By Joscelin Eberle
Sara Spira’s postcards begin in Krakau, Poland on July 5, 1940 where she states that she “will soon be traveling to Gorlice, Poland.” Sara’s next postcards place her in Gorlice on July 2, 1941. According to theYad Vashem Encyclopedia of the Ghettos During the Holocaust, on May 18, 1940 Karl Schmid, the German mayor of Krakau, announced the reduction of the number of Jews to 15,000 “productive Jews.” This relocation was to take place by August 15. The Jews living in Krakau at this time were given a notice stating that they needed to move to other places in the General Guberniya within three months, hence the August 15th deadline. If the Jews left voluntarily, they would be allowed to choose their new homes and take their belongings with them. However, the plan to order the Jews to move from Krakau did not go as smoothly as was wished. The goal of having only 15,000 Jews who were productive remain in the city was not reached. When this goal failed, another order was given stating that only Jews who had special permits to stay in the city could, and all those who did not would be deported. After this in 1941, the Krakau Ghetto was formed through an ordinance announced on March 3. The reasons given for the formation of the ghetto were “health concerns and police reasons.” By March 20, 1941, all Jews were placed in the ghetto. Life in the ghetto grew increasingly difficult over time and in 1942, mass deportations were a constant fear for the Jews.
Upon further research, two documents were discovered from United States Holocaust Memorial Museum’s (USHMM) database for Holocaust Survivors and Victims. A search of Sara Spira’s name turned up two documents with both her birthdate and a picture of Sara. The documents were from a microfilm reel described as:
Electronic data compiled from registration forms created by the Jüdische Gemeinde in Krakau, Poland in 1940 in response to a Nazi order. The index includes name, year of birth, and corresponding Reel, List, and Line numbers.
Also according to the collection of the microfilm reels, the reels contain as follows:
Arranged alphabetically in eight series: 1. General questionnaires of Jews from Kraków; 2. Jews from areas outside Kraków; 3. Denied applications for ID cards; 4. Jews deported (1940-1941); requests for exemptions; requests to return to Kraków; 5. Denied applications for ID cards; 6. Exemptions granted; 7. Administrative paperwork and correspondence related to exemptions; 8. Police registration cards.
This annotation provides proof that Sara was in Krakau before traveling to Gorlice. Because the Jews in Krakau were ordered to move out of the city by August 15, 1940, it can be assumed that the move to Gorlice that Sara mentions in her postcard from July 5, 1940, is in reference to this order. Sara could have decided to move voluntarily in order to avoid being forcibly removed form Krakau and in order to choose where to live and to be able to take her belongings with her. The documents provided by the USHMM could be in reference to the order to deport Jews from Krakau from 1940 to 1941.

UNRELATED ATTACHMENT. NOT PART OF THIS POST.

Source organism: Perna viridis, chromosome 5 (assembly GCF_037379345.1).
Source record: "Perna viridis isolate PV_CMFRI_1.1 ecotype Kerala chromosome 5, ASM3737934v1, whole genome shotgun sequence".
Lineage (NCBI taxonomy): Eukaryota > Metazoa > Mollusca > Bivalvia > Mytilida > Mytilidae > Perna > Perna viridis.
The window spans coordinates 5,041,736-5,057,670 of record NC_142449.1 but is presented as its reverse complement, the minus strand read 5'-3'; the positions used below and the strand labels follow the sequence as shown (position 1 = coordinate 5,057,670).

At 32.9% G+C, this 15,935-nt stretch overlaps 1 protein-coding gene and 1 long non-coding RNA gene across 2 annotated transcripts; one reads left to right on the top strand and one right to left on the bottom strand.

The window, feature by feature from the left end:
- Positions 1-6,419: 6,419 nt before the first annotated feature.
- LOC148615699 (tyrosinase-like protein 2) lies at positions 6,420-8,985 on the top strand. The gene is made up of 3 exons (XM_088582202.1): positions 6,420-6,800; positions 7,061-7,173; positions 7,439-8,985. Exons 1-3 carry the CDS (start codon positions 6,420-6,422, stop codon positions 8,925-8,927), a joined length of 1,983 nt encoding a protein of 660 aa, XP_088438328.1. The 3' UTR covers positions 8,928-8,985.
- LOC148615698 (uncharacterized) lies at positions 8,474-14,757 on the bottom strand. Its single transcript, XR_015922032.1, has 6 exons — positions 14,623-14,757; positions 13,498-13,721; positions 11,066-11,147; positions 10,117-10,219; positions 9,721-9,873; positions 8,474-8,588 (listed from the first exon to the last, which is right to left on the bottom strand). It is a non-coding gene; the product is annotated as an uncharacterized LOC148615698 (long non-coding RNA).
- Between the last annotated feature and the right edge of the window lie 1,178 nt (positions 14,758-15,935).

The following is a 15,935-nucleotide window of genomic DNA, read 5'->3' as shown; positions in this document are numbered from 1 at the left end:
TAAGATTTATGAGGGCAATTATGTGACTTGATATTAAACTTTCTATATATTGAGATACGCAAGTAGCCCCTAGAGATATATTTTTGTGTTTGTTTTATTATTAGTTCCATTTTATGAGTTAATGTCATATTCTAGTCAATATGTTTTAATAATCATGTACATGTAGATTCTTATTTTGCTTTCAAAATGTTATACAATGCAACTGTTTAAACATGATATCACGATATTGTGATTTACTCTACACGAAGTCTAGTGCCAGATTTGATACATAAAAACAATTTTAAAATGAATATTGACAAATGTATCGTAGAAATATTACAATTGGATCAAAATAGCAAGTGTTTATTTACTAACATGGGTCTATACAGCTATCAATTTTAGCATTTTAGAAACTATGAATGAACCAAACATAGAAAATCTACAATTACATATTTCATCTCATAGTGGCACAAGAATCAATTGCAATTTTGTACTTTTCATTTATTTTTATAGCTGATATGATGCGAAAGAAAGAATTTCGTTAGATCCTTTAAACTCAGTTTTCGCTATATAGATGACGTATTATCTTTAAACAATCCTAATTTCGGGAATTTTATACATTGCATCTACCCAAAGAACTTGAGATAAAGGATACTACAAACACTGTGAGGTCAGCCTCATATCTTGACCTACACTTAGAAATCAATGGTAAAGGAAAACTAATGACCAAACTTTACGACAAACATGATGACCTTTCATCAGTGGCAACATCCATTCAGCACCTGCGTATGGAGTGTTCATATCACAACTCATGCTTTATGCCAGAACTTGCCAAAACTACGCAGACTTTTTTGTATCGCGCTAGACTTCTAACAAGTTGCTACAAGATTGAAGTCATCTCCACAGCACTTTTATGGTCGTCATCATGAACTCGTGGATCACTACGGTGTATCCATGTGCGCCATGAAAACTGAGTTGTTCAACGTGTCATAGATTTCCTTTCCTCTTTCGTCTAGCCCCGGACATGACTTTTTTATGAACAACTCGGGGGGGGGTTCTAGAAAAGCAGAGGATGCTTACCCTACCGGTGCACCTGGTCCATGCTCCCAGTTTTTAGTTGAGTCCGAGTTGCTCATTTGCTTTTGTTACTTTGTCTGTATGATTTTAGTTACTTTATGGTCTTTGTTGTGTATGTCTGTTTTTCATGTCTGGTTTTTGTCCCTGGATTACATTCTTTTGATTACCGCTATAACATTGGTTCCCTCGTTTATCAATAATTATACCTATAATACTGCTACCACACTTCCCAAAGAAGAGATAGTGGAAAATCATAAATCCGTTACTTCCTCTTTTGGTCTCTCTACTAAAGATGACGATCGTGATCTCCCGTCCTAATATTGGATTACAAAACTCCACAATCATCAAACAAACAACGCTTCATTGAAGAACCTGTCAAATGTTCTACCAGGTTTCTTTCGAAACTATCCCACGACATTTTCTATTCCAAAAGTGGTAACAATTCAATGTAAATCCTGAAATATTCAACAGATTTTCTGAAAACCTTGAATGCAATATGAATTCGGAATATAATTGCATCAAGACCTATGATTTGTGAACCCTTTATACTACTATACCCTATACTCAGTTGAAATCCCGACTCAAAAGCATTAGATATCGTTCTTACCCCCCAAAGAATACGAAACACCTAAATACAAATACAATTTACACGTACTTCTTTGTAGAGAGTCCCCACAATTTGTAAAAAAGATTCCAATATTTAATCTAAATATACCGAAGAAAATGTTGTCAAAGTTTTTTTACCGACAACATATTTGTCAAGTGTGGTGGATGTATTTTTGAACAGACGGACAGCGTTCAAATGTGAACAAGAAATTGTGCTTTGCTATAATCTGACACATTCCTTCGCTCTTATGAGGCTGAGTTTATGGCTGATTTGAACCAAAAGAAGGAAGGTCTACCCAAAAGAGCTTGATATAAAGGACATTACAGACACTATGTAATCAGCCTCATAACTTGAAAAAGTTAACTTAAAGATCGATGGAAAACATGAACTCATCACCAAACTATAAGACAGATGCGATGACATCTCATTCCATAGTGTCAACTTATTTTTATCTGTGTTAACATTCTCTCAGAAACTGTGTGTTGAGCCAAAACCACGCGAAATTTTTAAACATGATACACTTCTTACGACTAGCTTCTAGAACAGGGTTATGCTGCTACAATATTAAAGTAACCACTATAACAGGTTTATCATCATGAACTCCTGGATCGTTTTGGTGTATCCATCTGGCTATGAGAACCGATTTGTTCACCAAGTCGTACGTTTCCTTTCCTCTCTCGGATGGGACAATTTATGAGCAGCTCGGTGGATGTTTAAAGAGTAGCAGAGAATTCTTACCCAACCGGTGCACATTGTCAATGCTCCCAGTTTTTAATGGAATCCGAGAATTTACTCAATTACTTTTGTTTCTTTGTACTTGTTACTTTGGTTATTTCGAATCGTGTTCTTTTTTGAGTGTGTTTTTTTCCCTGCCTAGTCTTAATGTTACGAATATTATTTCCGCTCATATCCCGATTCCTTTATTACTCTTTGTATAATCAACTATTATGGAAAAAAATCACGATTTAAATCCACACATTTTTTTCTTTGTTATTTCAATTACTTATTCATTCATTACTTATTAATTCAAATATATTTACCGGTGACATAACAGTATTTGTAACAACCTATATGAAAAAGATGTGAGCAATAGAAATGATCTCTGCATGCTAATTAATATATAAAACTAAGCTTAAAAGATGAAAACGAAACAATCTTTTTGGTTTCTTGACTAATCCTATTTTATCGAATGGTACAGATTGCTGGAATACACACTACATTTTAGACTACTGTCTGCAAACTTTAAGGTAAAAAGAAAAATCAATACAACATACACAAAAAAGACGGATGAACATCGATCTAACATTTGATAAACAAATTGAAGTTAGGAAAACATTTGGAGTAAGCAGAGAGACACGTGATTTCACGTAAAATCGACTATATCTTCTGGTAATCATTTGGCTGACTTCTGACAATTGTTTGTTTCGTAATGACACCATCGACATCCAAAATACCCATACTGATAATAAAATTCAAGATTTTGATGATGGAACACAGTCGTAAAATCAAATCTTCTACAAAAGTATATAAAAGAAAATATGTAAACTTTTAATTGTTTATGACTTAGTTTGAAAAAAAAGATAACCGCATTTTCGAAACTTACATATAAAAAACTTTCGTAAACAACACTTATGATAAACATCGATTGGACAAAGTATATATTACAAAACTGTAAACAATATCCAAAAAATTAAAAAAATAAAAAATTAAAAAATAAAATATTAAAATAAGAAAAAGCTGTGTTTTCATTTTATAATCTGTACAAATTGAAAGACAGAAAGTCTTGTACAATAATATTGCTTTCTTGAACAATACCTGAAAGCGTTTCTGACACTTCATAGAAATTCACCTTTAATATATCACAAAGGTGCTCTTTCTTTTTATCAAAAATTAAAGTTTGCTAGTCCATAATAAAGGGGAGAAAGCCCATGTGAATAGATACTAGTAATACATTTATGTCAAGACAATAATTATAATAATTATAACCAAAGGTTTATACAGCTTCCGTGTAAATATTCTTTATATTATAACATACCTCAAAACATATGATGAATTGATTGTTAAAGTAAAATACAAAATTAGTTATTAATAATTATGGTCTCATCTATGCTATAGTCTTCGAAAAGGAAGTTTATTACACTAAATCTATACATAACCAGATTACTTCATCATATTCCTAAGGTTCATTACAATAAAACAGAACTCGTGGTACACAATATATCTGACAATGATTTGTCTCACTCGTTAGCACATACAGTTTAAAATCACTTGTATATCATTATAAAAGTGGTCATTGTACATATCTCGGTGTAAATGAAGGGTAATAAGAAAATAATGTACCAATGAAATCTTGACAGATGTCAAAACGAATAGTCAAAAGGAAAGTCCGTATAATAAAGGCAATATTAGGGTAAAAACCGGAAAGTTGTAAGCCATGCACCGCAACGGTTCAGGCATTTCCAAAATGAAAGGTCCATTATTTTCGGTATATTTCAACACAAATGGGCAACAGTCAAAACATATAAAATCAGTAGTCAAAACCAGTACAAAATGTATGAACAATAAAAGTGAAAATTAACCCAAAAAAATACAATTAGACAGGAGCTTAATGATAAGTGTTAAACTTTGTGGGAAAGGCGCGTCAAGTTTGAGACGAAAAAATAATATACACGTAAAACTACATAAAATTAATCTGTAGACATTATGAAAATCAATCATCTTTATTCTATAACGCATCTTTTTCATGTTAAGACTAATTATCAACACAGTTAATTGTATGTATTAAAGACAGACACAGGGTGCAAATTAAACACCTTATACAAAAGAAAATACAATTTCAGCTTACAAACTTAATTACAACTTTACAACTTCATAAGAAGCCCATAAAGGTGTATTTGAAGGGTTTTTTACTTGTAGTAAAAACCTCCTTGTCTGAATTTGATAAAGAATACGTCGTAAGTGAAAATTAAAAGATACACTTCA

Thanks to Professor Bitzan, the translation of the first document is as follows:
Jewish Community Krakau – Skawinergasse #2
Recorded on July 17 1940
In the offices of the Jewish Community in Krakow appeared Spira Sara
merchant-woman from Leipzig Krakau
currently residing in Krakau Wrzesiniska 3 and the witnesses:
a) Wasserlauf Leo by profession __________
resident in Krakau O?bròwki 9 identified by
______________ [hier auf????]
b) Jodeles Abraham by profession merchant
resident in Krakau ??vetelg. 58 identified by his passport
issued by the county government of Nowy Tomyśl on July 14, 1939 No. 040191/490/?
The witnesses declare the following
Spira Sara born on March 30, 1887
in Gorlice Marital status Widow
Profession merchant woman from Leipzig Krakau
currently residing in Wrzesiniskag. 3
pertaining to Gorlice is personally known to us
We confirm the identity of the person named above with the photograph below.
We declare the above for the purpose of the issuance of an identity card by the Jewish community in Krakau in the matter of the relocation of the named person from Krakau to _____________
We affirm the truth of the statements above with our own signatures
Per Professor Bitzan’s work on the documents, the second document could also be a deportation record of Jews from Krakau, which mentions Sara’s name.
I believe that this list contains names of people selected (by whom?) for deportation from Krakow. This is because I found the following description for signature 206 in the archival finding aid:
– Ankiety personalne osób skierowanych do wysiedlenia z Krakowa
(dawna sygn. 206). Lipiec-sierpień 1940 ……………………………………… 218/34 [=new call number]
[People selected for deportation from Krakow, July-August 1940]
According to Professor Bitzan’s research into these documents and the timeline given for the deportation and relocation of Jews from Krakau by the German mayor, Karl Schmid, both of the documents could support the belief that Sara Spira was deported from Krakau due to an official order between the months of August and July of 1940.
 Gai Miron and Shlomit Shulhani, “Cracow,” inThe Yad Vashem Encyclopedia of the Ghettos during the Holocaust (Jerusalem: Yad Vashem, 2009), 123.
 Eugeniusz Duda,The Jews of Cracow (Kraków: Wydawnictwo “Hagada” and Argona-Jarden Jewish Bookshop, 1999), 63.
 Ibid., 66
 “Kraków Ghetto Register,” ID: 20737;RG-15.058M, USHMM Archives RG-15.058M, Washington D.C., accessed February 18, 2016, http://www.ushmm.org/online/hsv/source_view.php?SourceId=20737.
 “Starosta Miasta Krakowa,1939-1945. Wykazy dowὀdow osobistych (Kennkartenlisten) wydanych Żydom ( Sygn. 450),” ID: 20737;RG-15.058M, USHMM Archives RG-15.058M, Washington D.C., accessed February 18, 2016, http://collections.ushmm.org/search/catalog/irn502377.